Crews were busy working Thursday afternoon on the visitors center for the Rosie the Riveter/World War II Home Front National Historical Park at the Ford Point building in Richmond when we came by to take a peek.
The center will be open for VIP guests Friday night before the Big Bad Voodoo Daddy show and gala at the Craneway Pavilion next door in the Ford building.
The general public can get its first look at the center at the grand opening from 10 a.m. to 5 p.m. Saturday.
The festivities Saturday will also include the 1 p.m. dedication of a new stretch of Bay Trail on Canal Boulevard in the Port of Richmond that will lead hikers and cyclers to the SS Red Oak Victory.
If you can’t make the opening, the center will be open daily at the Ford Point building, 1414 Harbour Way South, staffed by volunteer docents.
It will be worth repeat visits to the interim exhibits and gift shop now in place, and a return look next summer, when new interactive exhibits now being developed are put in place.
The National Park Service also envisions special programs, including new films under production about aspects of the war years that will be shown in the center’s downstairs theater, and classes for area students on the significance of the period.
Park ranger Betty Reid Soskin, 90, also toured the building Thursday and offered these observations:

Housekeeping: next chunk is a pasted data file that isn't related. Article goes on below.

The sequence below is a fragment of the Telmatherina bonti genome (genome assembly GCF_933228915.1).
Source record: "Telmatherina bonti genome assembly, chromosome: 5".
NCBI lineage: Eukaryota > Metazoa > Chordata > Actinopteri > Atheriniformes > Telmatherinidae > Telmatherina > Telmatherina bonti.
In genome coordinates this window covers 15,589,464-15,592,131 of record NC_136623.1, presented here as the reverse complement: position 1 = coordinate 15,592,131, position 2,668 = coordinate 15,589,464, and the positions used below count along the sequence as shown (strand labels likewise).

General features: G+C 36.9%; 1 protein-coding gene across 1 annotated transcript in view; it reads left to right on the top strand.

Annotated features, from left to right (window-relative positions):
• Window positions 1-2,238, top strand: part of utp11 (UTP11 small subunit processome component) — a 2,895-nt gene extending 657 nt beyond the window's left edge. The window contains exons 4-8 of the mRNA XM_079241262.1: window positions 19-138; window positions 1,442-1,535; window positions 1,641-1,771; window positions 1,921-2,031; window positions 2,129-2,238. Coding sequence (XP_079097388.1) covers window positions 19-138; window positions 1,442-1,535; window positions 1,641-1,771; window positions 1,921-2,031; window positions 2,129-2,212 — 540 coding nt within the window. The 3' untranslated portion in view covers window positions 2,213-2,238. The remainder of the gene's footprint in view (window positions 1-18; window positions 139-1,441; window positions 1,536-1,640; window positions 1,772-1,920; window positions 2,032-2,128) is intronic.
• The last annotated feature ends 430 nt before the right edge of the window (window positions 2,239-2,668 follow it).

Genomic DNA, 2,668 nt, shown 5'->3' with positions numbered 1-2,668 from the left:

Just returned from the Visitors Education Center next to the Ford Building.
We’ve had all hands from all of our 4-park consortium doing all of the last minute things (assembling borrowed exhibits, painting temporary walls, getting instructions for the operation of the facility, etc.) and are you going to be pleased!
It’s a magical space, far larger than at first perceived, and more than adequate than I’d thought possible even a week ago.
Listened to the contractor and inspectors as they gave instructions on the various operating systems and tried to imagine at what point I’d hear the words — “there’ the flashing red light — the water’s rising! — someone call Betty! Nevah hoppen. I figure this ranger’s call button is a long way down the list in the event of emergencies.
But you know what? I still wield a mean hammer and can call up a straight line when required.
Hope you’ll all be on hand on Saturday when we cut the tape, salute the flag, and officially give birth to this amazing new Richmond park site.